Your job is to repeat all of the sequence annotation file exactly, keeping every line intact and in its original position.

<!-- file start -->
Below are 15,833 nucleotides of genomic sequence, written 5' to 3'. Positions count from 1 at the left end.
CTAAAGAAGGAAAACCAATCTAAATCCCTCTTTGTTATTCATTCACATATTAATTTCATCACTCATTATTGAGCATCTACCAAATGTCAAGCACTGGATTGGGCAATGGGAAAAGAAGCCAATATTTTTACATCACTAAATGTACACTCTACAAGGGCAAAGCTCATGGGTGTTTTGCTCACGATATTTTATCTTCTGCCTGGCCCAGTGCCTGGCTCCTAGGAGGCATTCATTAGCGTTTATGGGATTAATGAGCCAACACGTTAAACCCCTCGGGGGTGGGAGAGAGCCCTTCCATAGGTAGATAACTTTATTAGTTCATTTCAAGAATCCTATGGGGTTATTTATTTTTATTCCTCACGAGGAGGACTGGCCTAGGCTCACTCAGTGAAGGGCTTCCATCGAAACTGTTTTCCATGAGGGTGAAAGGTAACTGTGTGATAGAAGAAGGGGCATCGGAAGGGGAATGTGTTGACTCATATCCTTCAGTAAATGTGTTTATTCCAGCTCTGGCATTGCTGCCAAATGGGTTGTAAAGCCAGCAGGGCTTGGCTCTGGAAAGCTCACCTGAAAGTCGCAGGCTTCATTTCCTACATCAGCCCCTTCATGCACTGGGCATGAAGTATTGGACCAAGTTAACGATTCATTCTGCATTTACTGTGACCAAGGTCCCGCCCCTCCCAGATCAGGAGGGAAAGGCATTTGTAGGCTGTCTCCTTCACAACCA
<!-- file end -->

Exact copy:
Below are 15,833 nucleotides of genomic sequence, written 5' to 3'. Positions count from 1 at the left end.
CTAAAGAAGGAAAACCAATCTAAATCCCTCTTTGTTATTCATTCACATATTAATTTCATCACTCATTATTGAGCATCTACCAAATGTCAAGCACTGGATTGGGCAATGGGAAAAGAAGCCAATATTTTTACATCACTAAATGTACACTCTACAAGGGCAAAGCTCATGGGTGTTTTGCTCACGATATTTTATCTTCTGCCTGGCCCAGTGCCTGGCTCCTAGGAGGCATTCATTAGCGTTTATGGGATTAATGAGCCAACACGTTAAACCCCTCGGGGGTGGGAGAGAGCCCTTCCATAGGTAGATAACTTTATTAGTTCATTTCAAGAATCCTATGGGGTTATTTATTTTTATTCCTCACGAGGAGGACTGGCCTAGGCTCACTCAGTGAAGGGCTTCCATCGAAACTGTTTTCCATGAGGGTGAAAGGTAACTGTGTGATAGAAGAAGGGGCATCGGAAGGGGAATGTGTTGACTCATATCCTTCAGTAAATGTGTTTATTCCAGCTCTGGCATTGCTGCCAAATGGGTTGTAAAGCCAGCAGGGCTTGGCTCTGGAAAGCTCACCTGAAAGTCGCAGGCTTCATTTCCTACATCAGCCCCTTCATGCACTGGGCATGAAGTATTGGACCAAGTTAACGATTCATTCTGCATTTACTGTGACCAAGGTCCCGCCCCTCCCAGATCAGGAGGGAAAGGCATTTGTAGGCTGTCTCCTTCACAACCA